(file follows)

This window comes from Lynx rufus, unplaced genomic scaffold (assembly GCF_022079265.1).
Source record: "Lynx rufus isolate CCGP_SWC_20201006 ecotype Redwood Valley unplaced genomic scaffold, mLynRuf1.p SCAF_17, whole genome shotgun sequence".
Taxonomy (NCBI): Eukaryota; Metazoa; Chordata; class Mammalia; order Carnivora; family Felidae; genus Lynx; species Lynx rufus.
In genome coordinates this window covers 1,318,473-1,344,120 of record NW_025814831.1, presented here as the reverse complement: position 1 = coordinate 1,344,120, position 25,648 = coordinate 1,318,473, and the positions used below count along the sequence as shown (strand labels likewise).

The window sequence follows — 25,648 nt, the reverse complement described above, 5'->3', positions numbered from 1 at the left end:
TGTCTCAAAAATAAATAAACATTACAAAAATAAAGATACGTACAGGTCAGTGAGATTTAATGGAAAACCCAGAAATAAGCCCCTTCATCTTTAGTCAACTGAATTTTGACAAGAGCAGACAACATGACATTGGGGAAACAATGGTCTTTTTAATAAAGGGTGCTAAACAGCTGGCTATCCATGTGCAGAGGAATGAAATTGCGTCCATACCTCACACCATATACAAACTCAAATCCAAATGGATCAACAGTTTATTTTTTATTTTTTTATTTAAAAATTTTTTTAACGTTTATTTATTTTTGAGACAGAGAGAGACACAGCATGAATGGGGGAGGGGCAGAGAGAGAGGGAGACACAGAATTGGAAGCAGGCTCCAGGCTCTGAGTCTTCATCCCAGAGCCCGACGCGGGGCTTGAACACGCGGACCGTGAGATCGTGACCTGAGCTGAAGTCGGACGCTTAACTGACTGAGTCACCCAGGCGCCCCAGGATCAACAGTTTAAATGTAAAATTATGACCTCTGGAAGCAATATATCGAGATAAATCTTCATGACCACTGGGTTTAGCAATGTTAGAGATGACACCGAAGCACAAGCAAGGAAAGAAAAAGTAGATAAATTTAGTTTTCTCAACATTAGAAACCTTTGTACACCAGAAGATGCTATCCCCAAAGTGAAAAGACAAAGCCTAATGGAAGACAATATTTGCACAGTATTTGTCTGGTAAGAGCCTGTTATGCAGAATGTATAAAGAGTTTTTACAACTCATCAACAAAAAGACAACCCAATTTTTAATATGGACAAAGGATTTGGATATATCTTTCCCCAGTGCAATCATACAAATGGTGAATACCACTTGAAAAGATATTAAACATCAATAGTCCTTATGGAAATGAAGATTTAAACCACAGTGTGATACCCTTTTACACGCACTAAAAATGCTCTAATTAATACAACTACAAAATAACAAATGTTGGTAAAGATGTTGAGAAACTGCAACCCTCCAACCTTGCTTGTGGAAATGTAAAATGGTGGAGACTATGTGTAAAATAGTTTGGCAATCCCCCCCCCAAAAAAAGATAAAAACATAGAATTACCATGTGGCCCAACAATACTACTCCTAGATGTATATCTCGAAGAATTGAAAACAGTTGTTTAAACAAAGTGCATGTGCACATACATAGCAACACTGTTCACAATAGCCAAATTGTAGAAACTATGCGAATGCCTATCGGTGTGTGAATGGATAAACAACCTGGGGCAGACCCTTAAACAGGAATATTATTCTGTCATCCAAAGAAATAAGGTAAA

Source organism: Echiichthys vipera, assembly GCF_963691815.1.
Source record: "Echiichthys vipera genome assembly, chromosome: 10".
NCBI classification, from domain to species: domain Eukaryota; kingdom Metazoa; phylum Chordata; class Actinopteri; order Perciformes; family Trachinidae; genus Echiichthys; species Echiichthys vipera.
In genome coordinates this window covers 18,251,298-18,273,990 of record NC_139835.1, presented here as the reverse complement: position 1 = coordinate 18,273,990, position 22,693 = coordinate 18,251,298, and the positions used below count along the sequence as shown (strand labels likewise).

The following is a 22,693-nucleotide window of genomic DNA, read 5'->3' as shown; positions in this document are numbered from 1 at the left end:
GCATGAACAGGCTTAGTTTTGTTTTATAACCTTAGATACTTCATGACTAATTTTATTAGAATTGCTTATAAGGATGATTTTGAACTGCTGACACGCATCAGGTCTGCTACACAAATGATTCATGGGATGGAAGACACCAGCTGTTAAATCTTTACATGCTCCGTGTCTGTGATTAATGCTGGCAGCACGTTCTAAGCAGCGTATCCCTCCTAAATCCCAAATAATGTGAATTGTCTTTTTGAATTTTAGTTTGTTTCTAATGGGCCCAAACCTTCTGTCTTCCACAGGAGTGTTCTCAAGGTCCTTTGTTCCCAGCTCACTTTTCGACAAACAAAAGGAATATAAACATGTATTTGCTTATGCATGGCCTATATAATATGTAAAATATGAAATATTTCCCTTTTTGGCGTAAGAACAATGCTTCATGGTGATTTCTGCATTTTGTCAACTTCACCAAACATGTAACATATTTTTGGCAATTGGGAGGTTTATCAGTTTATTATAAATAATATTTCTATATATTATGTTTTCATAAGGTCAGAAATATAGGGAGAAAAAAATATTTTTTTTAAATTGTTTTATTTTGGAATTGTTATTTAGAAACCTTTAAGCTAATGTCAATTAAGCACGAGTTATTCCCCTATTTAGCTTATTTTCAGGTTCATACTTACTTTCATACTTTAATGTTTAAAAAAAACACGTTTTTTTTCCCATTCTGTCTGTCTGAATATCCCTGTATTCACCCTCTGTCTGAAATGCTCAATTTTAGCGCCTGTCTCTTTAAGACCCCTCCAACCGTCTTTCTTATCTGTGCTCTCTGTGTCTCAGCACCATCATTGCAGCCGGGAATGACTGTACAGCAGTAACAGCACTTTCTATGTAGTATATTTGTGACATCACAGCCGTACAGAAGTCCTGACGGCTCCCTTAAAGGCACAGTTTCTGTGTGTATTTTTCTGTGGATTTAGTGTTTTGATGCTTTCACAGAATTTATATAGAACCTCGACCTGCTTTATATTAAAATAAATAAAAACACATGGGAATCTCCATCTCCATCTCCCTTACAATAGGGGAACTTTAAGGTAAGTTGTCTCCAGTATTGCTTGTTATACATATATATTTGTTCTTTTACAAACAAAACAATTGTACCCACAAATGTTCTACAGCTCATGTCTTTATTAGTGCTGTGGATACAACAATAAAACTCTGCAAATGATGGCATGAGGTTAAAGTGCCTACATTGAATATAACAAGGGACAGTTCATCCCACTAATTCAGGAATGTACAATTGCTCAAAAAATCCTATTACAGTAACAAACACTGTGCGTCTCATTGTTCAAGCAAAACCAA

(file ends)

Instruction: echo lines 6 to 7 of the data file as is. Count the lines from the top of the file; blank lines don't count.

TGTCTCAAAAATAAATAAACATTACAAAAATAAAGATACGTACAGGTCAGTGAGATTTAATGGAAAACCCAGAAATAAGCCCCTTCATCTTTAGTCAACTGAATTTTGACAAGAGCAGACAACATGACATTGGGGAAACAATGGTCTTTTTAATAAAGGGTGCTAAACAGCTGGCTATCCATGTGCAGAGGAATGAAATTGCGTCCATACCTCACACCATATACAAACTCAAATCCAAATGGATCAACAGTTTATTTTTTATTTTTTTATTTAAAAATTTTTTTAACGTTTATTTATTTTTGAGACAGAGAGAGACACAGCATGAATGGGGGAGGGGCAGAGAGAGAGGGAGACACAGAATTGGAAGCAGGCTCCAGGCTCTGAGTCTTCATCCCAGAGCCCGACGCGGGGCTTGAACACGCGGACCGTGAGATCGTGACCTGAGCTGAAGTCGGACGCTTAACTGACTGAGTCACCCAGGCGCCCCAGGATCAACAGTTTAAATGTAAAATTATGACCTCTGGAAGCAATATATCGAGATAAATCTTCATGACCACTGGGTTTAGCAATGTTAGAGATGACACCGAAGCACAAGCAAGGAAAGAAAAAGTAGATAAATTTAGTTTTCTCAACATTAGAAACCTTTGTACACCAGAAGATGCTATCCCCAAAGTGAAAAGACAAAGCCTAATGGAAGACAATATTTGCACAGTATTTGTCTGGTAAGAGCCTGTTATGCAGAATGTATAAAGAGTTTTTACAACTCATCAACAAAAAGACAACCCAATTTTTAATATGGACAAAGGATTTGGATATATCTTTCCCCAGTGCAATCATACAAATGGTGAATACCACTTGAAAAGATATTAAACATCAATAGTCCTTATGGAAATGAAGATTTAAACCACAGTGTGATACCCTTTTACACGCACTAAAAATGCTCTAATTAATACAACTACAAAATAACAAATGTTGGTAAAGATGTTGAGAAACTGCAACCCTCCAACCTTGCTTGTGGAAATGTAAAATGGTGGAGACTATGTGTAAAATAGTTTGGCAATCCCCCCCCCAAAAAAAGATAAAAACATAGAATTACCATGTGGCCCAACAATACTACTCCTAGATGTATATCTCGAAGAATTGAAAACAGTTGTTTAAACAAAGTGCATGTGCACATACATAGCAACACTGTTCACAATAGCCAAATTGTAGAAACTATGCGAATGCCTATCGGTGTGTGAATGGATAAACAACCTGGGGCAGACCCTTAAACAGGAATATTATTCTGTCATCCAAAGAAATAAGGTAAA

Source organism: Echiichthys vipera, assembly GCF_963691815.1.